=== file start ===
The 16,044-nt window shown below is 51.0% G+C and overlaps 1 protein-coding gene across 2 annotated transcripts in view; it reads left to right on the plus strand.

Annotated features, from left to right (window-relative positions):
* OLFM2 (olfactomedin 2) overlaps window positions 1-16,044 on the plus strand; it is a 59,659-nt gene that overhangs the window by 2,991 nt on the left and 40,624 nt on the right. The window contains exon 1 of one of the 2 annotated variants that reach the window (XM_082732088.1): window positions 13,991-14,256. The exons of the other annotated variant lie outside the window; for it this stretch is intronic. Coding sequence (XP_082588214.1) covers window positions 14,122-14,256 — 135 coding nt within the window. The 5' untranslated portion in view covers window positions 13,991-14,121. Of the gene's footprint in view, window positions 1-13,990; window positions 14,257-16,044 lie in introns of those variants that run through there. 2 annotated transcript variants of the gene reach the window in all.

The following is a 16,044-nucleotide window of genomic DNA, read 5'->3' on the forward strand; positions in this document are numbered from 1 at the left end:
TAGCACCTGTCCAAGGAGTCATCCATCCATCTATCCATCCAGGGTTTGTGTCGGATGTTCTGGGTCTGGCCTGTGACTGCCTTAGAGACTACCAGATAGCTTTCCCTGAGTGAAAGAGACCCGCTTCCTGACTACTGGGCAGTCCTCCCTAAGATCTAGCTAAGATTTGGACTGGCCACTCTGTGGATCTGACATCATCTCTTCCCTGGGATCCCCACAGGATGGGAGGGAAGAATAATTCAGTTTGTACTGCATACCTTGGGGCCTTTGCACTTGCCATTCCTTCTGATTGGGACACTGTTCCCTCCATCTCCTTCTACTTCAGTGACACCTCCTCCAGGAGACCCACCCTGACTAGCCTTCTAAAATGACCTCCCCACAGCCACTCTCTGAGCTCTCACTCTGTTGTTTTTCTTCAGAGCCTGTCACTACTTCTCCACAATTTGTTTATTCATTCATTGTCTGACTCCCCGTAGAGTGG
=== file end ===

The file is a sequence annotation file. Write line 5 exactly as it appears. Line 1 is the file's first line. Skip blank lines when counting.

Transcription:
TAGCACCTGTCCAAGGAGTCATCCATCCATCTATCCATCCAGGGTTTGTGTCGGATGTTCTGGGTCTGGCCTGTGACTGCCTTAGAGACTACCAGATAGCTTTCCCTGAGTGAAAGAGACCCGCTTCCTGACTACTGGGCAGTCCTCCCTAAGATCTAGCTAAGATTTGGACTGGCCACTCTGTGGATCTGACATCATCTCTTCCCTGGGATCCCCACAGGATGGGAGGGAAGAATAATTCAGTTTGTACTGCATACCTTGGGGCCTTTGCACTTGCCATTCCTTCTGATTGGGACACTGTTCCCTCCATCTCCTTCTACTTCAGTGACACCTCCTCCAGGAGACCCACCCTGACTAGCCTTCTAAAATGACCTCCCCACAGCCACTCTCTGAGCTCTCACTCTGTTGTTTTTCTTCAGAGCCTGTCACTACTTCTCCACAATTTGTTTATTCATTCATTGTCTGACTCCCCGTAGAGTGG